The government is rapidly working on its plan to make Aadhaar mandatory for Indian citizens. However, Aadhaar touches upon the sensitive matter of right to privacy, delving on the question whether it’s a fundamental right or a right offered by common law.
The Supreme Court recently observed that right to privacy is not absolute, given the fact that privacy is embedded in all processes of human life and liberty. The case was heard by a nine-judge bench led by the Chief Justice of India (CJI) JS Khehar. The rest of the bench included Justices J Chelameswar, SA Bobde, RK Agarwal, Rohinton Fali Nariman, Abhay Manohar Sapre, DY Chandrachud, Sanjay Kishan Kaul, and S Abdul Nazeer. This will be a historic decision passed by the country’s Supreme Court.
The decision will bring clarify if government can pursue its current course of making Aadhaar mandatory for almost everything. Aadhaar is already mandatory for a plethora of activities, such as filing tax returns, operating bank accounts, vehicle registrations (in certain states) and, of course, availing government schemes.
We live in a data-driven world today, where information, both personal and public is mostly in digital formats. Government’s decision to undercut right to privacy is already received a lot of angst. After all, we must have the choice to protect and secure our personal information from whosoever. Moreover, The Aadhar process shall capture significant amount of our personal data, which is not really a favorable move on the government’s part.
Biometrics fail to address the Data Privacy issue
As discussed earlier, through Aadhaar registration, a citizen offers his biometric data, address, and a brief personal profile to the government. However, there always lies a fear about this data being misutilized. As a result, pleas are being filed in the court to restrict the use of Aadhaar as a voluntary option. It is important for a country to establish a stronger framework that protects the citizens from privacy invasions. Moreover, there are several reports which point out to leakage Aadhaar data.
Over 100,000 people subscribe to our newsletter.
See stories of Analytics and AI in your inbox.
Aadhar’s loft platform doesn’t necessary imply that the biometric data collected from citizens is safe. There is always a possibility of encountering fraudulence; a person’s biometric data could be replaced, for instance. Moreover, fraudulents can easily fake the biometric authentication. Thus, leveraging the use of biometrics to capture personal data of citizens could turn into a risky affair.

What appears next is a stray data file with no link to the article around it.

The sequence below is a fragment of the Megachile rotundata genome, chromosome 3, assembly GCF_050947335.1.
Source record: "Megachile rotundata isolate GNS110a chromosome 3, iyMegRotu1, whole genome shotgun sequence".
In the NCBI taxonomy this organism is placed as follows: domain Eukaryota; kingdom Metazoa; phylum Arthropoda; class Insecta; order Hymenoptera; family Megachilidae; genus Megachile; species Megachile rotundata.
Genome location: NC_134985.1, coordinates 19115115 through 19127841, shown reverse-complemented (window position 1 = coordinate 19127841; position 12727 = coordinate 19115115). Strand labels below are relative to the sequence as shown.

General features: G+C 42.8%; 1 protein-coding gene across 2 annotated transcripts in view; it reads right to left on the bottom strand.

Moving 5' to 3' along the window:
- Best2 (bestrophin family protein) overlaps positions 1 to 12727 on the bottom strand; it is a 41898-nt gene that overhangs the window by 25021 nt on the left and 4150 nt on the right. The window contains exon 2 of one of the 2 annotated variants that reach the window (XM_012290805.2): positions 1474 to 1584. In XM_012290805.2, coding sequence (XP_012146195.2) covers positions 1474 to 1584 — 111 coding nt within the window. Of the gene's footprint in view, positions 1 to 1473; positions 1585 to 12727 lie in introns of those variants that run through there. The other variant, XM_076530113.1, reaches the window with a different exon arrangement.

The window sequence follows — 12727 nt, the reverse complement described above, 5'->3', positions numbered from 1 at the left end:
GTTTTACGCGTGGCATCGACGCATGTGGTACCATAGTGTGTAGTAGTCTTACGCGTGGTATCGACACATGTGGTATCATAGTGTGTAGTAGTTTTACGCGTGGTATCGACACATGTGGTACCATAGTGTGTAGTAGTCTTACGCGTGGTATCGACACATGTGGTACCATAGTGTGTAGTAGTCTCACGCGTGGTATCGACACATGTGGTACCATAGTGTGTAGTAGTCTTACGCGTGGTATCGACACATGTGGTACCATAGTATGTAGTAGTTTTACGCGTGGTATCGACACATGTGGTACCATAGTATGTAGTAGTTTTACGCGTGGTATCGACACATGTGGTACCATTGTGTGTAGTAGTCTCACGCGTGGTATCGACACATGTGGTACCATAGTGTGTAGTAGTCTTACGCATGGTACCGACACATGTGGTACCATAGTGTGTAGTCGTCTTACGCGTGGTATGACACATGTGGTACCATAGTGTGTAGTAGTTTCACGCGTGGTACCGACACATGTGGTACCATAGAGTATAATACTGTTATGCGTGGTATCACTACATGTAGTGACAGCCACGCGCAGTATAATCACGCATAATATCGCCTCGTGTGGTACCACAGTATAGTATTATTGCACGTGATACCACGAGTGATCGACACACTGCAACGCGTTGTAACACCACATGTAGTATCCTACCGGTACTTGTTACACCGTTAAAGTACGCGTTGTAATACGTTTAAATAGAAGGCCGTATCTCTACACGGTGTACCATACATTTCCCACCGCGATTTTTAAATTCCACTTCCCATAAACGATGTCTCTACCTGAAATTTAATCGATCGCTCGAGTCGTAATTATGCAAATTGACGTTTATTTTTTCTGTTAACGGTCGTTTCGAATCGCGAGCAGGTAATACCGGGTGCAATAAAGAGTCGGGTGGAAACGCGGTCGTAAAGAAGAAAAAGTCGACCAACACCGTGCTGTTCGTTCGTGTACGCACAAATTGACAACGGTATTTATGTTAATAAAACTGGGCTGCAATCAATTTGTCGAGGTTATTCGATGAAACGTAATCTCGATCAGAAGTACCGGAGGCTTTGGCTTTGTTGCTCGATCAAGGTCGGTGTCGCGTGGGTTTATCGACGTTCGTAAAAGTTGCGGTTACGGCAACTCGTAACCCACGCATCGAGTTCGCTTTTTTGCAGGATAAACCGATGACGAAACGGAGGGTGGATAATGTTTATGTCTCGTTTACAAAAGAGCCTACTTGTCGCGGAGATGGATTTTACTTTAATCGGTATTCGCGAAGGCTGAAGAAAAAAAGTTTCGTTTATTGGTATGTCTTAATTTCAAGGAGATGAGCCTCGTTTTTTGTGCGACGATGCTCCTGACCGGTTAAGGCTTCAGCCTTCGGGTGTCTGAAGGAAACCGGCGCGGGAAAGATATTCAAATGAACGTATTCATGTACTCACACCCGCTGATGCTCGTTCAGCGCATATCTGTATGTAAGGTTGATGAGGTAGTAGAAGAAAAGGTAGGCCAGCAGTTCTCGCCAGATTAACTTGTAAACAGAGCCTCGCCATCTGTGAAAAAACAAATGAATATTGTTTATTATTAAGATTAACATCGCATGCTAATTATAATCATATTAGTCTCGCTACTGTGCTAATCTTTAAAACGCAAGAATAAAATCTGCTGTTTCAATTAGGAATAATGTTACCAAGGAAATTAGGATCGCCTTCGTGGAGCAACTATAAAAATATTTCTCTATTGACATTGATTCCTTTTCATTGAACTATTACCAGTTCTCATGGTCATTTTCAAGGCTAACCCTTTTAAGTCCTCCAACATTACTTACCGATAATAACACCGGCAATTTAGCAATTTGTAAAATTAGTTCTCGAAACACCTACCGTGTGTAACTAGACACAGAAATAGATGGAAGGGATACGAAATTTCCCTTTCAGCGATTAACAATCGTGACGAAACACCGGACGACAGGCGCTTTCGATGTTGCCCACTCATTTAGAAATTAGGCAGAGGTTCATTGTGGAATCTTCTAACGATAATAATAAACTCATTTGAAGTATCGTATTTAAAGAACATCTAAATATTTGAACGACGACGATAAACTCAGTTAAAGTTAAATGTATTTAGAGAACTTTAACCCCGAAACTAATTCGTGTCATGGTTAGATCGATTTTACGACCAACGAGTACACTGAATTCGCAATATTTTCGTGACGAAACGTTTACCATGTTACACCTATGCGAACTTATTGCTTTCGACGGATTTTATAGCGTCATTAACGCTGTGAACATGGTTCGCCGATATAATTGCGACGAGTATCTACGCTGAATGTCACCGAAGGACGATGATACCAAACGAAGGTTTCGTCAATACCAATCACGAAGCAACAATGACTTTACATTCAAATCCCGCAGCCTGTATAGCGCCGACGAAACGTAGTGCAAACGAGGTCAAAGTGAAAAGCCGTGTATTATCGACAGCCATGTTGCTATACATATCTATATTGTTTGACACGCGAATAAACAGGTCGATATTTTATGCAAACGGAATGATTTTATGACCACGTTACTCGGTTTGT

Data protection in Digital Age
We live in an extremely digitally connected world today, where data plays an integral part. This makes data protection a serious concern for the day. Personal data protection issues are being addressed by a mix of measures administered by a number of different bodies.
However, privacy and protection of personal information are two primary concerns for citizens creating and consuming information in the rapidly growing digital landscape. Increasing amounts of personal information are collected, stored, and shared online.
Effective protection of personal data in the digital economy can only be achieved through a mix of regulatory and non-regulatory measures, which are tailored to the specific contexts in which privacy concerns arise. In other words, there lies an absolute need for a coherent regulatory framework.
As discussed earlier, use of biometric authentication as a means of identity verification opens doors to cases of identity theft.
The UIDAI’s defense mechanism takes three aspects into consideration:
- The database is sufficiently encrypted and protected against breaches
- Biometric collection at the authentication end is encrypted (either in software or in hardware)
- There are penal provisions in the Aadhaar Act to deter any unauthorised access.
What must be kept in mind?
Aadhar is undoubtedly a revolutionary step for the country. Moreover, it is fundamental to the Direct Benefit Transfer (DBT) programme conceptualized and executed by two successive governments. The Aadhar scheme has seen a lot of investments pour in, since its very beginning, and it has also helped in plugging the subsidy leakages that existed before.
Basically speaking, the Aadhaar scheme is critical for the new economic structure. However, the government must convince the apex court and the general public that every concerns on data privacy issues are addressed to take the Aadhaar programme ahead. The Aadhaar scheme is critical for the new economic. The government must make legislations that addresses concerns on data privacy laws.
From healthcare to finance, we live in a world which is powered by data-driven systems. With technological advances, an increasing number of healthcare and financial organizations are collecting both your personal and public data. Exposure of such data could create situations of high risk for you.
And now, the government plans to dispose the right to privacy for Indian citizens, which means we might have to disclose personal information to these bodies. Essentially, the right to privacy and individual freedom are democracy’s basic commitments to its stakeholders. Besides, it’s the job of the elected government of the day to fulfill that promise.
Looks like Supreme Court is headstrong about its decision to make data privacy laws, and thus help Aadhaar emerge as a winner in the new economic structure. However, the government has to soon devise a more concrete and proactive plan which address the need for data security in the digital age, besides uplifting citizens’ right to privacy.